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Giant Clams Could Inspire Better Solar Panels

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Lisa Winter

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2335 Giant Clams Could Inspire Better Solar Panels
Alison Sweeney

In the quest for developing solar panels and manufacturing biofuel, scientists have come a long way in a relatively short amount of time. However, giant clams may be able to teach them a thing or two, as they have already perfected the process through millions of years of evolution. A new study has revealed that the iridescent colors help giant clams create a greenhouse for algae, which live symbiotically with the clams and provide them with food. The research was led by Alison Sweeney of the University of Pennsylvania and the paper was published in the Journal of the Royal Society Interface

"Many mollusks, like squid, octopuses, snails and cuttlefish have iridescent structures, but almost all use them for camouflage or for signaling to mates," Sweeney said in a press release. "We knew giant clams weren't doing either of those things, so we wanted to know what they were using them for."

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Giant clams, and thus the algae embedded within its tissue, can be found in tropical regions where sunlight is abundant. Though it is counterintuitive, excessive exposure to sunlight actually reduces the algae's ability to photosynthesize to create food. The team hypothesized that the iridocytes, which give giant clams their sheen, aided the algae in some way.

The answer, it turned out, was the geometrical arrangement of the algal cells and iridocytes. The algae is stacked into pillars, which is not the best way to receive sunlight for photosynthesis. However, there is a layer of iridocytes on top, aiding in the process. These structures act like a prism, scattering the sunlight as it passes through. Red and blue light, which is the most beneficial during photosynthesis, is directed downward and spread widely. This lets the light reach deep into the stacked algae and allow for efficient photosynthesis, while preventing the cells from becoming over inundated with sunlight. This allowed the clam to act as a functional greenhouse for the algae.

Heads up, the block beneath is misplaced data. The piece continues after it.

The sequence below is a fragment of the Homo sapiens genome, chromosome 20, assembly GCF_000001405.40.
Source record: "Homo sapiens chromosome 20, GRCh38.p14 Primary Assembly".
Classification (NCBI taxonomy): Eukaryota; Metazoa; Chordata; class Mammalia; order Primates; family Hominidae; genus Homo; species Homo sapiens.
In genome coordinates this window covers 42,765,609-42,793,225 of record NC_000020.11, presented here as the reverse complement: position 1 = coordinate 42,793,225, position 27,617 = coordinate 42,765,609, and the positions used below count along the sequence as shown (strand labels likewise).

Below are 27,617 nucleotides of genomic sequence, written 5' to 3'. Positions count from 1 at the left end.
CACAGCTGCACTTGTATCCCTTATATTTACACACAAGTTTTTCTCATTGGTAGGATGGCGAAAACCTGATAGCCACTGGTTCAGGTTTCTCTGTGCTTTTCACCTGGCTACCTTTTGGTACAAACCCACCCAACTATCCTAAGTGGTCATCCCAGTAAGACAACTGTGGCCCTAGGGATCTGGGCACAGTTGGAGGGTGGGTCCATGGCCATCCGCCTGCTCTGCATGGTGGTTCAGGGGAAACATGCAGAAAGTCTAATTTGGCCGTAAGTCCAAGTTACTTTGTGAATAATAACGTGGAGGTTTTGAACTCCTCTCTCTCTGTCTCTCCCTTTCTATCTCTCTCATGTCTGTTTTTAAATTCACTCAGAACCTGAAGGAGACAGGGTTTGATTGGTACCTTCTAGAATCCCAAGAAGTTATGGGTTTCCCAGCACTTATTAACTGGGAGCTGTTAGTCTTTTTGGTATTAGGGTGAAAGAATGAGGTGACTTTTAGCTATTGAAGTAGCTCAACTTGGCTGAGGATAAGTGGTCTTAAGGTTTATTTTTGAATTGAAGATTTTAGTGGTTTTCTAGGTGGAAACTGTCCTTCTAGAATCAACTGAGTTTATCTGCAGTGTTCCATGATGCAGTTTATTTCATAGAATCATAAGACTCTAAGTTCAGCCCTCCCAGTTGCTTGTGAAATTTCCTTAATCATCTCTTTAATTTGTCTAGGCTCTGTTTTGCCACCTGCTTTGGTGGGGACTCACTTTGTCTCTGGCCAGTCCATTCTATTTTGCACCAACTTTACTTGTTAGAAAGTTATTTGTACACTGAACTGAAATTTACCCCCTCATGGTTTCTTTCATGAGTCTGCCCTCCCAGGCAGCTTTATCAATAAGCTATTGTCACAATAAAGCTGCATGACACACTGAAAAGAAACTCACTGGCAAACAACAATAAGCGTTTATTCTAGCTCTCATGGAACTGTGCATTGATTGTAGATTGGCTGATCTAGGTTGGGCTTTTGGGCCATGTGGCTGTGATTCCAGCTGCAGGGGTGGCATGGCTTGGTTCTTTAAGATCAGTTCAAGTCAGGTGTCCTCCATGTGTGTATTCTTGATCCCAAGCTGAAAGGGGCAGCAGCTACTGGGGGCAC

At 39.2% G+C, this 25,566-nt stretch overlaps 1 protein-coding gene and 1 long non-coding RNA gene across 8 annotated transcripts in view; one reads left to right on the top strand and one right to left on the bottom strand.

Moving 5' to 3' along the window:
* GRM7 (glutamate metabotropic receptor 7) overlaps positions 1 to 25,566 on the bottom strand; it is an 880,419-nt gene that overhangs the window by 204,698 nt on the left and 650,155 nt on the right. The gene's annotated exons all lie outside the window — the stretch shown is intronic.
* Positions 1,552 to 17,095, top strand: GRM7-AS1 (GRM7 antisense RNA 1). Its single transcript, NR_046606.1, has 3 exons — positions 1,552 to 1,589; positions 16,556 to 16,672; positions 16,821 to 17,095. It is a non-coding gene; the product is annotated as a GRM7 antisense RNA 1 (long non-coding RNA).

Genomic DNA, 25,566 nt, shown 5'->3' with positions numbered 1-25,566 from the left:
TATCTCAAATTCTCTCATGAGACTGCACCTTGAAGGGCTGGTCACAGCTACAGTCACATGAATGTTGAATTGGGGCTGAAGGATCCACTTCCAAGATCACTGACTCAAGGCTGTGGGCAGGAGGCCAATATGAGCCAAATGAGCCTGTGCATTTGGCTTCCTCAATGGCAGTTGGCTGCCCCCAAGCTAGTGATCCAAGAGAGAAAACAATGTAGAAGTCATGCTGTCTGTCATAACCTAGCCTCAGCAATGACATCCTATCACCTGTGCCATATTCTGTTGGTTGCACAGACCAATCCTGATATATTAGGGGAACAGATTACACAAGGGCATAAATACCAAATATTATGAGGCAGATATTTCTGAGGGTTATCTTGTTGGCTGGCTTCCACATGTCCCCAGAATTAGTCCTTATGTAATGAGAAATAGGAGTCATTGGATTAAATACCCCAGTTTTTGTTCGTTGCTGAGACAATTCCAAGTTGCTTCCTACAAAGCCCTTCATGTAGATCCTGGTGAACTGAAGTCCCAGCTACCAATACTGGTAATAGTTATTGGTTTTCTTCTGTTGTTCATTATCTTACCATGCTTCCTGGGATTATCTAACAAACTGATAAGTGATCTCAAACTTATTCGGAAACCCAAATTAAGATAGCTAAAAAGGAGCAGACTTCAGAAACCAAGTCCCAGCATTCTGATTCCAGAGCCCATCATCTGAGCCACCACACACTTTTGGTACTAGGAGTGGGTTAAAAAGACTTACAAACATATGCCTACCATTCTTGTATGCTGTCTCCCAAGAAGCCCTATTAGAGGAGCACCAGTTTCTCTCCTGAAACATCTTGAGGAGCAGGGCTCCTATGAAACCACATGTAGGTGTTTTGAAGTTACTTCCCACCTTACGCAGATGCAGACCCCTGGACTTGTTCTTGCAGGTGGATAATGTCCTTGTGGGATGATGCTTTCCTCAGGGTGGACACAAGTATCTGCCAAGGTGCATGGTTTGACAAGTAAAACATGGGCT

"We see that, at any vertical position within the clam tissue, the light comes in at just about the highest rate at which these algae can make use of photons most efficiently," explained Sweeney. "The entire system is scaled so the algae absorb light exactly at the rate where they are happiest."

To test if the blue and red wavelengths were really that pervasive throughout the clam's flesh, the team needed to detect the light. A flat-tipped, light-sensitive probe that had been stuck straight down was not able to pick up any light dispersed through the iridocytes. However, small fiber optic cables with rounded ends that had been woven into the tissue were able to pick up on the scattered light.

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"The clam has to make every square inch count when it comes to efficiency," Sweeney concluded. "Likewise, all of our alternatives are very expensive when it comes to surface area, so it makes sense to try to solve that problem the way evolution has."

Understanding how iridocytes maximize potential for photosynthesis could allow scientists to design solar panels that are also able to filter the most productive wavelengths of light, boosting potential. This could also be used in bioreactors that grow algae for biofuel; if light can be coaxed into penetrating the algae deeply rather than needing to be stirred and mixed to rotate exposure to sunlight, the process could be greatly streamlined.


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